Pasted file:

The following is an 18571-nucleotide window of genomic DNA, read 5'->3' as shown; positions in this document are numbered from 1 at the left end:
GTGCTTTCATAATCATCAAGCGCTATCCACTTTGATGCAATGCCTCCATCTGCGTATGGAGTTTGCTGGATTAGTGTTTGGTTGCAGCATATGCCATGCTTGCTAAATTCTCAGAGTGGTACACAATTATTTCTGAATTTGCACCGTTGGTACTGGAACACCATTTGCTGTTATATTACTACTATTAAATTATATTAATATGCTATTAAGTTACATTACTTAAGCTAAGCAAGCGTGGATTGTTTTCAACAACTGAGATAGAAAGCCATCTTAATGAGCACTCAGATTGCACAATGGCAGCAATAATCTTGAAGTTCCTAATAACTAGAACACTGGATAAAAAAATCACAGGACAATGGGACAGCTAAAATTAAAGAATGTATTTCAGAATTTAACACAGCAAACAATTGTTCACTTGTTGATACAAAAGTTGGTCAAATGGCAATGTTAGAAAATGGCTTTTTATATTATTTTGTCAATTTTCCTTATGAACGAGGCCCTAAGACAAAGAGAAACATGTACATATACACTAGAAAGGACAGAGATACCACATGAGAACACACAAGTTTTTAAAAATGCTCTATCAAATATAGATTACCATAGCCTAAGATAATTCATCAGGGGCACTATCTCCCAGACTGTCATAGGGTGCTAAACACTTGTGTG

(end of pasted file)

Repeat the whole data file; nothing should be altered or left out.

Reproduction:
The following is an 18571-nucleotide window of genomic DNA, read 5'->3' as shown; positions in this document are numbered from 1 at the left end:
GTGCTTTCATAATCATCAAGCGCTATCCACTTTGATGCAATGCCTCCATCTGCGTATGGAGTTTGCTGGATTAGTGTTTGGTTGCAGCATATGCCATGCTTGCTAAATTCTCAGAGTGGTACACAATTATTTCTGAATTTGCACCGTTGGTACTGGAACACCATTTGCTGTTATATTACTACTATTAAATTATATTAATATGCTATTAAGTTACATTACTTAAGCTAAGCAAGCGTGGATTGTTTTCAACAACTGAGATAGAAAGCCATCTTAATGAGCACTCAGATTGCACAATGGCAGCAATAATCTTGAAGTTCCTAATAACTAGAACACTGGATAAAAAAATCACAGGACAATGGGACAGCTAAAATTAAAGAATGTATTTCAGAATTTAACACAGCAAACAATTGTTCACTTGTTGATACAAAAGTTGGTCAAATGGCAATGTTAGAAAATGGCTTTTTATATTATTTTGTCAATTTTCCTTATGAACGAGGCCCTAAGACAAAGAGAAACATGTACATATACACTAGAAAGGACAGAGATACCACATGAGAACACACAAGTTTTTAAAAATGCTCTATCAAATATAGATTACCATAGCCTAAGATAATTCATCAGGGGCACTATCTCCCAGACTGTCATAGGGTGCTAAACACTTGTGTG